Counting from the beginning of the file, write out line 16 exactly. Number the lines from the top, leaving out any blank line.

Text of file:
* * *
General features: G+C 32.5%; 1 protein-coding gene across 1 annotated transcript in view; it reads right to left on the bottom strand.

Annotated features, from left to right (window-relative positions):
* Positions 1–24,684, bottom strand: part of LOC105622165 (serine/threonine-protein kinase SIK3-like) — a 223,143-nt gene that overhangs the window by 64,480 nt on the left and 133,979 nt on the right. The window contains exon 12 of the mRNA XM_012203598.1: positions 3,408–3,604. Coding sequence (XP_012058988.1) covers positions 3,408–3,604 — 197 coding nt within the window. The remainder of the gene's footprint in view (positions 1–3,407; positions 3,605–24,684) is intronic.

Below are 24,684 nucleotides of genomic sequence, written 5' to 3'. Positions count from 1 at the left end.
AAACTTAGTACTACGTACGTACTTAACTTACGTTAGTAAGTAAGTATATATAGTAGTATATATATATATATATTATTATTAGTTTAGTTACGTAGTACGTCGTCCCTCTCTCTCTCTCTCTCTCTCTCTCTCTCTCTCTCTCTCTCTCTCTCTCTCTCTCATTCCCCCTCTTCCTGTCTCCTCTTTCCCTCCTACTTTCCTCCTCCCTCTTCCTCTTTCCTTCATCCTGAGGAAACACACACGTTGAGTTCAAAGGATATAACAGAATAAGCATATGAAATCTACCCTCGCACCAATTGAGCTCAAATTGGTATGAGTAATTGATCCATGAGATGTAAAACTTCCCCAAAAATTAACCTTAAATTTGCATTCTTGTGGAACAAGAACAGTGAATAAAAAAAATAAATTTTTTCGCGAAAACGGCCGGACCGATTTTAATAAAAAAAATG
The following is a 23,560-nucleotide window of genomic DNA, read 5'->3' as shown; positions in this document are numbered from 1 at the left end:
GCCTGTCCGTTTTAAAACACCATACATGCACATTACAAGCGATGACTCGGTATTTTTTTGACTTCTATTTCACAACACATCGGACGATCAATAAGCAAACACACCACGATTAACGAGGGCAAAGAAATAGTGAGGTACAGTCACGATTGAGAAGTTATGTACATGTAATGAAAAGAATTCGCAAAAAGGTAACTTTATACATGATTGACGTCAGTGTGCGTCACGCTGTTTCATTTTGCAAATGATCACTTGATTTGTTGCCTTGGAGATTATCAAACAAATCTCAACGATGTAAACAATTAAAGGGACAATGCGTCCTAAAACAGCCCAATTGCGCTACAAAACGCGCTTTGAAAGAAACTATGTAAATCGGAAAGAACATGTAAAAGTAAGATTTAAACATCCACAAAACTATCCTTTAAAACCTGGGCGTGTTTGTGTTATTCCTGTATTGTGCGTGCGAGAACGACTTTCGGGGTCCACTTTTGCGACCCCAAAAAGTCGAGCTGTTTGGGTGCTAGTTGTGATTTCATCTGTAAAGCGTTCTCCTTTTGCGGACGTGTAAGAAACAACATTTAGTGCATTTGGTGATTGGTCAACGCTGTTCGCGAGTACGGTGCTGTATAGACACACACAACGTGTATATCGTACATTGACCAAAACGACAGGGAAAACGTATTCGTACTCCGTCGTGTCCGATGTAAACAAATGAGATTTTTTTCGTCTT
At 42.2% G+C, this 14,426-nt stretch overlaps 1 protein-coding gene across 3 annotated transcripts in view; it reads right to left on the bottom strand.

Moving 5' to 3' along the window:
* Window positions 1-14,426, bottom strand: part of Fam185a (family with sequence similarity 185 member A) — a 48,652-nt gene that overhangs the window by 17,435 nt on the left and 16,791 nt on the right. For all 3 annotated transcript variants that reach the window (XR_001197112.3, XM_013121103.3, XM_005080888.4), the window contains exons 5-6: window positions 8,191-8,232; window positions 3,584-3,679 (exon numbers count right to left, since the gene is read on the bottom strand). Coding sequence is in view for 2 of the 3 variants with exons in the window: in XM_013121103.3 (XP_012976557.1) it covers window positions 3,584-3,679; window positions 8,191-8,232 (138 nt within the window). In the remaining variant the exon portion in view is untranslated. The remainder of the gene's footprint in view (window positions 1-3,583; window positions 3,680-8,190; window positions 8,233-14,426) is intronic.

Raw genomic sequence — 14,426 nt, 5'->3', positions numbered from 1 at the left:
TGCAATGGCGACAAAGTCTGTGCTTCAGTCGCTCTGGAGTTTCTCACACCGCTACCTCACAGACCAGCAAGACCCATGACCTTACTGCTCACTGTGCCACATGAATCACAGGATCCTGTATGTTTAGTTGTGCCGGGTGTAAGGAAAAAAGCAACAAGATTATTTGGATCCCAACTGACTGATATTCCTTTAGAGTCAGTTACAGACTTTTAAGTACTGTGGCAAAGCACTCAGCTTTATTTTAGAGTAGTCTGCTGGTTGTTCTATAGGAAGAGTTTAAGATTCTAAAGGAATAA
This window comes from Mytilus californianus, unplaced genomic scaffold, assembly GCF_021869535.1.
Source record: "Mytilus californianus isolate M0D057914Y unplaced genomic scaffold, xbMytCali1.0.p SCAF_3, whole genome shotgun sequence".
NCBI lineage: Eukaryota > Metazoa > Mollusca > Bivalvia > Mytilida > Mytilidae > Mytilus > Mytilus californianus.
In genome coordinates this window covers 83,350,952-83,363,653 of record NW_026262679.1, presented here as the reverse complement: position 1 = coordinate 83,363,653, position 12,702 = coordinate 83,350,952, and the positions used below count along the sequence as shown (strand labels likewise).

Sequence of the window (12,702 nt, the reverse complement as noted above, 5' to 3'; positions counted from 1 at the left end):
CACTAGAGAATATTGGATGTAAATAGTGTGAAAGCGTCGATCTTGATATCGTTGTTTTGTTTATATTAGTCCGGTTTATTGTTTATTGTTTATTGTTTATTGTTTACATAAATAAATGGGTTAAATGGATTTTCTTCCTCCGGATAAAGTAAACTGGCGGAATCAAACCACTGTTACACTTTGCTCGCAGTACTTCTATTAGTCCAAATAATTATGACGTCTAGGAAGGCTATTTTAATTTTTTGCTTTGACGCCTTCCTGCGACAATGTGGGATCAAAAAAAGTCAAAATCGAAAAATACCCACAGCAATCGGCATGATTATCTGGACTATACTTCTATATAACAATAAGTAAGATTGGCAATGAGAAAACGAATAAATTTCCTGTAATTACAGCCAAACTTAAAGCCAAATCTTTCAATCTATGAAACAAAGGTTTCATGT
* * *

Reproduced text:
In genome coordinates this window covers 83,350,952-83,363,653 of record NW_026262679.1, presented here as the reverse complement: position 1 = coordinate 83,363,653, position 12,702 = coordinate 83,350,952, and the positions used below count along the sequence as shown (strand labels likewise).